How to make administration more efficient

How to make administration more efficient

By R Gopalan | 21 August, 2016
Evaluation of the performance of the bureaucracy must be transparent, generate the feeling of even handedness and catalyse to improve performance further.
Governments have always found it challenging to effectively use bureaucrats in devising programmes and policies and delivering them. The NDA government is no exception to this. Bureaucracy as an institution works on the basis of rules and hierarchy, but the speed and effectiveness with which it works varies with the use of carrots and sticks. A system which works effectively to reward good performers and offers disincentives to the laggards is crucial to achieving results. We should keep in mind that bureaucracy cannot be divorced from the milieu in which it operates. There are a number of issues on bureaucracy that have a bearing on each other. The limited purpose of this piece is to analyse how effective the current administrative system is in incentivising the higher level bureaucrats to perform efficiently.

Do bureaucrats have the leeway to take initiatives on their own? Does the current ecosystem encourage taking initiatives? Some former bureaucrats with varied experience feel that NDA government’s belief in single point control of top bureaucrats engenders dependency and stifles initiative. Anecdotes in this regard are mixed; however, one hears a good mix of bottom up initiatives getting translated into policies and programmes.

Promotions to higher levels are now based on Annual Performance Assessment Reports (APARs) and a 360-degree assessment. The 360-degree assessment structure can be fine-tuned further to take formal opinions and give an opportunity for the assessed to give their views on the opinions obtained. As the opinions offered may have some bias, based more on personal likes and dislikes, it becomes necessary to offer an opportunity to the assessed to remove the bias that creeps into such opinions. Further, it will also bring in a great amount of responsibility while offering opinions.

APARs need to be structured to take into account the performance against Result Framework for Development (RFDs). Government has not, so far, turned its attention to the recommendations of the Seventh Pay Commission in this regard. The Sixth Pay Commission did make some recommendations on this issue, which could not be formalised due to the time taken to put in place a structured RFD system. Now that the RFD system is formalised in 72 departments of Government of India, it is time to take up this work with the seriousness it deserves.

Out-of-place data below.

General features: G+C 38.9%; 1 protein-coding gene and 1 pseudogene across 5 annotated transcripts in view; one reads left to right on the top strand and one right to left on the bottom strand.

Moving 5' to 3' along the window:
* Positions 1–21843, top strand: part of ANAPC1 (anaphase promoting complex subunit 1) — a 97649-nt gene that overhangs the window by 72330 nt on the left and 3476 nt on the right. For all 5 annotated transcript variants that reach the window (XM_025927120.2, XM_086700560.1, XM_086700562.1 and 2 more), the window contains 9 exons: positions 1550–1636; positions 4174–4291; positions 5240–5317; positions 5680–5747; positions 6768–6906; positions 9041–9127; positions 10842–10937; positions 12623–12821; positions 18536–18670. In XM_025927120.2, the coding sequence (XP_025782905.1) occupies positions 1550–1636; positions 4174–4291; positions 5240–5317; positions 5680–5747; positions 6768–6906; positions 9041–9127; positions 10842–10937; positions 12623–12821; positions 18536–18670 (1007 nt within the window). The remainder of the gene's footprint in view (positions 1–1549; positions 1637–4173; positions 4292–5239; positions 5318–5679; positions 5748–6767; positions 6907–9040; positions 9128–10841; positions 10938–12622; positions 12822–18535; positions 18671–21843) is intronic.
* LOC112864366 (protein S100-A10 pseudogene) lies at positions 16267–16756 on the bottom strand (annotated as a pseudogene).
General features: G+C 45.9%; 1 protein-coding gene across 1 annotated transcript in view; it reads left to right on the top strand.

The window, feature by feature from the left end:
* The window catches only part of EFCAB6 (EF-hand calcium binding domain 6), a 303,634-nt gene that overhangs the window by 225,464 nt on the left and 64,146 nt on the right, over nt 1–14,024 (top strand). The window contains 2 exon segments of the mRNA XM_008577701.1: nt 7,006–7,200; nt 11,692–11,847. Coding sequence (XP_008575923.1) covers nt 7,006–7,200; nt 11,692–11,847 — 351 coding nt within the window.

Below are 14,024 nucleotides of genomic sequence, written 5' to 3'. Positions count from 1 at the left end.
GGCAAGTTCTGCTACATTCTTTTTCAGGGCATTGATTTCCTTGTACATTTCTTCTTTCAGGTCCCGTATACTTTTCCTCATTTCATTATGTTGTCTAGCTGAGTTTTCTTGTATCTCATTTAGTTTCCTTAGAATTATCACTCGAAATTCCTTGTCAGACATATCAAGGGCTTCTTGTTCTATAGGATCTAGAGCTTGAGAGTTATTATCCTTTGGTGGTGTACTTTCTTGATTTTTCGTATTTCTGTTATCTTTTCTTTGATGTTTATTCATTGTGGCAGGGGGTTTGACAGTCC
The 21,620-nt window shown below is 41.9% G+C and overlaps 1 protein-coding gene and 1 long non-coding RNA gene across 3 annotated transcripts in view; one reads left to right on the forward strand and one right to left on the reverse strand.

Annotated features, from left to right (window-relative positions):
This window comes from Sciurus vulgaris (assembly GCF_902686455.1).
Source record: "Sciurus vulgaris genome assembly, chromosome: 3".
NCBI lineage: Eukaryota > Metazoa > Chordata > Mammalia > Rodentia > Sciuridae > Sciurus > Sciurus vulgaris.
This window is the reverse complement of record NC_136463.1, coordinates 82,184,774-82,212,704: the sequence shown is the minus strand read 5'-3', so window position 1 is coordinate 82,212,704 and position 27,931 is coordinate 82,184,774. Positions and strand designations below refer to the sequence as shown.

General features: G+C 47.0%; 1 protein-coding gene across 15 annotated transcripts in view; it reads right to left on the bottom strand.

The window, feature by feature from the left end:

The RFD system itself requires further changes to detail all the tasks a ministry should undertake. The RFD system should start with the premise that the minister in charge of the ministry should function like the chairman and the secretary, the MD of the ministry. This attitude would enable the ministry to take on board all aspects that a stakeholder would probably do and avoid under reporting tasks. The Perspective Planning division of NITI Aayog must be also involved in mapping the tasks for the year as they would ensure that linkages are not missed from the three-year or seven-year indicative plans. It should be the responsibility of NITI Aayog to see that no task falls between the two stools of the departments. The present practice of just the action plans of each division getting aggregated into the action plan for RFD for the year for the department should be done away with. Finally, concordance of RFD tasks with the budgetary allocations will be required to be carried out in cases where budgetary allocations are needed in completing the RFD tasks.

Evaluation of the performance of the bureaucracy must be transparent, generate the feeling of even handedness and catalyse to improve her performance further. The present system needs some changes. As recommended by the Seventh Pay Commission, weightage must be more towards work output rather than on personal attributes. A system that takes on board the RFD parameters in deciding ex-ante the work output that the person would be evaluated against, will be the most logical way of evaluating the work output performance of the person. The sum of such work output of the individuals in the division must not be less than that of the division. This will also ensure that it is not the case where the division in which the person is working performs poorly, while a person from that division is evaluated to be a high performer.

The fashioning of the PRP system would follow the RFD tasks and output given therein. Should there be a PRP system at all when the Seventh Pay commission has given a decent hike in the pay and allowances, cannot be an issue that can be brushed aside. The Seventh Pay Commission agrees that there should be an incentive system. In para 15.15 it says “Despite the potential difficulties with the PRP, recognition for good effort and achievement, through an incentive can, over time energise the bureaucratic culture of the civil service into one that is focused on meeting citizens’ and government’s expectations for speedy and efficient delivery of services.” The important principle to follow will be to approve PRP to the division only when the division fulfils the RFD parameters. Since it will be difficult to inter se prioritise the RFD tasks in a division, it will also not be possible in the initial years of the implementation of PRP to differentiate payments for individuals. The amount of PRP has to be shared among all the individuals in the division, who are not eligible to get other incentives.

R. Gopalan last served as Member, PESB. He was Secretary in the Ministry of Finance in the Department of Economic Affairs and in the Department of Financial Services. An IAS officer from Tamil Nadu, he conducted negotiations at the WTO on behalf of India.


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